Myst III: Exile (PC) Review

By Athanasios 31.10.2017

Review for Myst III: Exile on PC

Myst wowed the adventure side of the gaming world, and Riven actually managed to surpass it in almost every possible way… and then Myst III: Exile. Theoretically, this could be it - the one that could fix the very few flaws of its forbearers, and thus reach absolute perfection. Unfortunately, it decided to "not fix what wasn't broken," and as a result, offered the same things all over again, while decreasing the fan factor a notch or two, despite a pretty impressive budget at the hands of the developer. Does this mean that there's no reason to visit the mystical world of the Ages this time around? Not really…

Like Riven before it, Myst III is impressively photorealistic. Furthermore, it's now possible to look in full 360 degrees. Note, however, that this is still a glorified slideshow, thus moving from area to area requires clicking on some sections of the "slides" in order to do so. Unfortunately, in practice it will be easy to get disorientated when moving around, similar to the original Myst. Plus, while gorgeous visually, this has also lost part of its unreal charm.

Stylistically, the worlds this begins in is a lot like the Age of Riven, but without its otherworldly feel - it's a "dry" Riven. Even worse, the rest of the Ages (the different worlds that will be visited here) look less like real places and more like theme parks; treeland, machineland, and so on. Finally, when it comes to the overall structure of this micro-verse, this is sadly a lot more linear than before, which reinforces the feel of something that's more like a video game, rather than a "real" world.

Screenshot for Myst III: Exile on PC

Real, shmear, though, as this fortunately remains a very fun adventure. For starters, while the plot is not very original for something that takes place in the fantasy land of Myst, it has a very strong tie to the lore of the franchise, as well as a strong focus on the actual characters, and especially the bad guy. The story once again follows the "Stranger," who is… you, as he or she tries to keep an Age safe from harm; an Age stolen by a savage man named as Saavedro.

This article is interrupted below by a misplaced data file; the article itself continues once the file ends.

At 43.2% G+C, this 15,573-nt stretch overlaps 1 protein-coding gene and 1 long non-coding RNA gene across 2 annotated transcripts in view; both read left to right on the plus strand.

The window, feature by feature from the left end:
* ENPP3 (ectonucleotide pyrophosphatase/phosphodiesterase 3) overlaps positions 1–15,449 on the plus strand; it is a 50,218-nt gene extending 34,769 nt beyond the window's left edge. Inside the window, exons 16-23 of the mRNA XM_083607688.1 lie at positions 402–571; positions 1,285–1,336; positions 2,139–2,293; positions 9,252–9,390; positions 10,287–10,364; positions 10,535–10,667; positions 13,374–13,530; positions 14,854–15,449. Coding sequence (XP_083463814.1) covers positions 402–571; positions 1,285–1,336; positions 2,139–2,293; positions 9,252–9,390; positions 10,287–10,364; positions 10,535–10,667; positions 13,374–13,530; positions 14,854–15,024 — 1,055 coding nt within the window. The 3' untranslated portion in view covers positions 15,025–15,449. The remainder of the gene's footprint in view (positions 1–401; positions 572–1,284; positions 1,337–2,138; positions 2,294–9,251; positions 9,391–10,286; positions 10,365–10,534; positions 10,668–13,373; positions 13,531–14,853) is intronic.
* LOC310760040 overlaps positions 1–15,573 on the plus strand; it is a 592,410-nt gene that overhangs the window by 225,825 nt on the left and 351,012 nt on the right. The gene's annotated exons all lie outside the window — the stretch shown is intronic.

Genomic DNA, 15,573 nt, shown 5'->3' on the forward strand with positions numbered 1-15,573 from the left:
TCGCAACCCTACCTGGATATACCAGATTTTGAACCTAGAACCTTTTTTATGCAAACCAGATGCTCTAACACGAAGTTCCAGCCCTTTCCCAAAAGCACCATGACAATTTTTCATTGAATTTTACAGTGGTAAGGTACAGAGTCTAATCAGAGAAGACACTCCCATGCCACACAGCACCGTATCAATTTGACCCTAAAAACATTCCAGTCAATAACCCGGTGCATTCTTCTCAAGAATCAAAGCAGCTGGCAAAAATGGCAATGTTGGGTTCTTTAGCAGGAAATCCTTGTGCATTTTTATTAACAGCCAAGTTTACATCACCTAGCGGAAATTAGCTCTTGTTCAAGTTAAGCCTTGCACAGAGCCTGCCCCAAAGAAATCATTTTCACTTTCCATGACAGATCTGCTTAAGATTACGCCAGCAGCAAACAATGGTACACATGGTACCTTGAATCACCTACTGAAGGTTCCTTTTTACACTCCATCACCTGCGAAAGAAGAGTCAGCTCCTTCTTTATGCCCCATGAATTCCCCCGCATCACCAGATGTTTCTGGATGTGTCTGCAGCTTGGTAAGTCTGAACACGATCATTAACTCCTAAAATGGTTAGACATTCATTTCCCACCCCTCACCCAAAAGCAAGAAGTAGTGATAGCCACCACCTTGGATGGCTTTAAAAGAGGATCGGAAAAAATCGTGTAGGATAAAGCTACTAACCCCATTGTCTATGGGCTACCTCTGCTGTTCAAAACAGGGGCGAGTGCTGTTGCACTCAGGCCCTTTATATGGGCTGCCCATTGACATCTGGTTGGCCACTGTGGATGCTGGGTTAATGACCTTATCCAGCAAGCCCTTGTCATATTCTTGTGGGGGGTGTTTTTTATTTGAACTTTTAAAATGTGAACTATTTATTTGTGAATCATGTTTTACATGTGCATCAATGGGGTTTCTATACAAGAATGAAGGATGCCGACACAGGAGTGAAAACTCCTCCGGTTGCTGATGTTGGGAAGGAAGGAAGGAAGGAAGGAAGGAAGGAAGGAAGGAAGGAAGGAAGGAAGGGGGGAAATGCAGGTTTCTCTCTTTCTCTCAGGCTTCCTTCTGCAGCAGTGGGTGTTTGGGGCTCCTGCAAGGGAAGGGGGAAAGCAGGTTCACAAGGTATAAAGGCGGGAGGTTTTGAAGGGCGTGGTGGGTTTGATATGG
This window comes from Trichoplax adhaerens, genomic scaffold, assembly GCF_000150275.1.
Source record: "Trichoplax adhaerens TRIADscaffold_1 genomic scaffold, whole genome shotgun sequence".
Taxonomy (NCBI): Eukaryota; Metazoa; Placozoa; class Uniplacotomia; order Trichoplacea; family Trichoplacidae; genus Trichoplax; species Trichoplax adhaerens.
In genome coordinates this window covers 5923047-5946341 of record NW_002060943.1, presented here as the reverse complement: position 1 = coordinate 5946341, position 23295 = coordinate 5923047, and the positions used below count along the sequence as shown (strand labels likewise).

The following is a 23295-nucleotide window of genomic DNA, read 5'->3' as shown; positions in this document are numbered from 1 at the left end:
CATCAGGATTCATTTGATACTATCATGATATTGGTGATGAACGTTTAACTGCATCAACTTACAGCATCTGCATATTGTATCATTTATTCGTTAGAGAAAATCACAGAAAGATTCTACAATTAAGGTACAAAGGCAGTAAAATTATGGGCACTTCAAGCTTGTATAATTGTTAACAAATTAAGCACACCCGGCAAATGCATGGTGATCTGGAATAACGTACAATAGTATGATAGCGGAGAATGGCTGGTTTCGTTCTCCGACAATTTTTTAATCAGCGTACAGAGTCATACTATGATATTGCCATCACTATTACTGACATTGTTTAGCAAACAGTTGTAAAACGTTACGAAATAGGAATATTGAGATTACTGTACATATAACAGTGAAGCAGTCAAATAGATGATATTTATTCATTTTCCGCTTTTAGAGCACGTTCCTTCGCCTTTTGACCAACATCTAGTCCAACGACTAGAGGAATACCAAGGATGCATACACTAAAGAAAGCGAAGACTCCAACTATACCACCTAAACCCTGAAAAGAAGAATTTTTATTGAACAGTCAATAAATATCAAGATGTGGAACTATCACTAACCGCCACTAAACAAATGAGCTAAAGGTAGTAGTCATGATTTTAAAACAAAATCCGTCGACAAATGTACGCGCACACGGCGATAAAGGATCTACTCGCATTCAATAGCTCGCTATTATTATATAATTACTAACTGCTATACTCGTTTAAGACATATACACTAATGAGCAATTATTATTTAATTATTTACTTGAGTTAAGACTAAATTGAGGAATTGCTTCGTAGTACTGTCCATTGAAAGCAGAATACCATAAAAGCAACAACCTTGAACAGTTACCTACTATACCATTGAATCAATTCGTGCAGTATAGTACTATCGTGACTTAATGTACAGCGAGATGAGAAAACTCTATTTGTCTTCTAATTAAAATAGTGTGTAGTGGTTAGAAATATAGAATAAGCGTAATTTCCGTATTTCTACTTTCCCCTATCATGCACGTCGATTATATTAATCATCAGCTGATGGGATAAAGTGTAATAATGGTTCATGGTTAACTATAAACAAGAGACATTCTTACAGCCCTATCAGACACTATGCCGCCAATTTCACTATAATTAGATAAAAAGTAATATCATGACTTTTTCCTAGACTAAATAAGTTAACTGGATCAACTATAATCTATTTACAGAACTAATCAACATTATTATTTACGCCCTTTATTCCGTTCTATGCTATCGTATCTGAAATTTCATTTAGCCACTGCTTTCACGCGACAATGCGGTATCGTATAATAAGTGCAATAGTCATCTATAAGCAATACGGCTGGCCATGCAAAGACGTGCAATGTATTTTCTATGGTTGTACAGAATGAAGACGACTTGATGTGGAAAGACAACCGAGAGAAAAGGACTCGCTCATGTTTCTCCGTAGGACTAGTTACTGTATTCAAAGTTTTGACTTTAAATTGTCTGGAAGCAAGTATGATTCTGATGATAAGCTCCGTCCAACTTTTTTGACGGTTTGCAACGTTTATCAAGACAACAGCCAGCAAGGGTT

Marvellously portrayed by Brad Dourif, this tragic villain is actually a man that's easy to sympathise with, although he is as dangerous as he is desperate. The only problem with that great fellow is that he doesn't have as much screen time as he should, although many times he actually manages to shine through his absence. Of course, make no mistake, the "meat" of it all is, once again, the puzzles.

Are they challenging? Yes, and in the right way. Are they good? They are great. Is that enough? Not by a long shot. Why? Mainly due to the fact that, like with the world itself, they are bit too… video game-y, where the ones in previous titles felt like they "belonged" there. Other than that, the main problem with the puzzles, and with Myst III as a whole, this doesn't really try anything new. It's the same game all over again… but also slightly inferior.

Screenshot for Myst III: Exile on PC

Cubed3 Rating

Rated 7 out of 10

Very Good - Bronze Award

Rated 7 out of 10

Myst III: Exile looks fantastic, has a great plot, an awesome main villain, and the puzzles are, once again, pleasantly difficult, but at the same time all about logical thinking. In other words, this is a great adventure, BUT… only for fans of the series, and only as long as you weren't expecting something more original than more of the same.


Presto Studios



C3 Score

Rated $score out of 10  7/10

Reader Score

Rated $score out of 10  0 (0 Votes)

European release date Out now   North America release date Out now   Japan release date Out now   Australian release date Out now   


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